The research conducted in this investigation is expected to have implications for the design of cellular telephone networks operating in marine and coastal regions, as well as other maritime communication systems such as those used in commercial shipping and sea-rescue operations, and is all the more applicable to the United Kingdom because of its extensive coastline.

Biographical note:

Salil Gunashekar is a Post-Doctoral Research Associate in the Radio Systems Research Group (Department of Engineering) at the University of Leicester, UK. He is currently working on a project that is experimentally investigating the feasibility of utilising multiple-input multiple-output (MIMO) techniques within the High Frequency radio band. The project is concerned with the application of modern antenna technology to this radio band with the aim of delivering increased data rates.

Salil completed his Ph.D. from the University of Leicester in November 2006. During his Ph.D. research, a detailed experimental and theoretical study of the long-range, over-sea propagation of 2 GHz radio waves in the British Channel Islands was conducted. The various issues that were investigated are of direct relevance in the planning of radio communication systems operating in the UHF band (e.g. GSM and UMTS) in marine and coastal regions.

Salil also completed an M.Sc. in Information and Communications Engineering from the University of Leicester in 2003. Before coming to Leicester, he did an M.Sc. in Informatics from the University of Delhi, India (2002). In 2000, Salil graduated with an honours degree in Physics from St. Stephen’s College, University of Delhi.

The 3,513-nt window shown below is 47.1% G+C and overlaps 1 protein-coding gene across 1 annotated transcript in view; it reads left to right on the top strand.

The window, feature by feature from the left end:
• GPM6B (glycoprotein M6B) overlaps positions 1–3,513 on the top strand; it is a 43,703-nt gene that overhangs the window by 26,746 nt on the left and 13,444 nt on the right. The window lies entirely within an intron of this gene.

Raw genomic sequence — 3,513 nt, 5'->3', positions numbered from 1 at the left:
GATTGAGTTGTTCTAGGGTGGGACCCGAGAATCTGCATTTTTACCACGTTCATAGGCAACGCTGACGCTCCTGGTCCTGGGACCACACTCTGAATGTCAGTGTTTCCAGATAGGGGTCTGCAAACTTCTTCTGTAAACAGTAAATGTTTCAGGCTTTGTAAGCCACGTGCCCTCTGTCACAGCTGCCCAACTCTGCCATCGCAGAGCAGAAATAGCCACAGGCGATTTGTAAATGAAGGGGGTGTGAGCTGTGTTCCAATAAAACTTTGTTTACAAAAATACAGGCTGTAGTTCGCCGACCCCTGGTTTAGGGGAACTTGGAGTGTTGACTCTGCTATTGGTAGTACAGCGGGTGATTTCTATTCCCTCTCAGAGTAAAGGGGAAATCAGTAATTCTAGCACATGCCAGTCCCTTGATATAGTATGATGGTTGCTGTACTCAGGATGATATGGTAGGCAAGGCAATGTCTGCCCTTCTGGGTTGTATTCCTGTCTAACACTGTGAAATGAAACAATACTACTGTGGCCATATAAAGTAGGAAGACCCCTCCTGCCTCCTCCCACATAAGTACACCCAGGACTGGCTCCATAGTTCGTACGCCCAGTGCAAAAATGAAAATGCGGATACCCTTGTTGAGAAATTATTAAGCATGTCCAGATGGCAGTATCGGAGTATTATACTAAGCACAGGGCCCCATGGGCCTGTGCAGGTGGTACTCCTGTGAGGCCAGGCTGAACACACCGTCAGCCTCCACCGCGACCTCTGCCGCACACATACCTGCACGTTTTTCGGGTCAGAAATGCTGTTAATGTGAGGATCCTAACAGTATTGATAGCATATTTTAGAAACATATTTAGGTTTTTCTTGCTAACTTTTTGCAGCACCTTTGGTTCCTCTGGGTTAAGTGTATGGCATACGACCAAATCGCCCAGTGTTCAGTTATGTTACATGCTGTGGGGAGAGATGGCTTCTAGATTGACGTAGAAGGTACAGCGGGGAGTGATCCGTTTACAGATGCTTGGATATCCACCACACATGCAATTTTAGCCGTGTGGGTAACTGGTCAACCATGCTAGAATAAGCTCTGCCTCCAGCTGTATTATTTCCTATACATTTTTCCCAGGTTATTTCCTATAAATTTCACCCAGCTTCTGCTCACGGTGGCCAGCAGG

Ather Mirza | alfa
Further information:
http://www.le.ac.uk

More articles from Studies and Analyses:

nachricht The Great Unknown: Risk-Taking Behavior in Adolescents
19.01.2017 | Max-Planck-Institut für Bildungsforschung

nachricht A sudden drop in outdoor temperature increases the risk of respiratory infections
11.01.2017 | University of Gothenburg

All articles from Studies and Analyses >>>

The most recent press releases about innovation >>>

Die letzten 5 Focus-News des innovations-reports im Überblick:

Im Focus: Traffic jam in empty space

New success for Konstanz physicists in studying the quantum vacuum

An important step towards a completely new experimental access to quantum physics has been made at University of Konstanz. The team of scientists headed by...

Im Focus: How gut bacteria can make us ill

HZI researchers decipher infection mechanisms of Yersinia and immune responses of the host

Yersiniae cause severe intestinal infections. Studies using Yersinia pseudotuberculosis as a model organism aim to elucidate the infection mechanisms of these...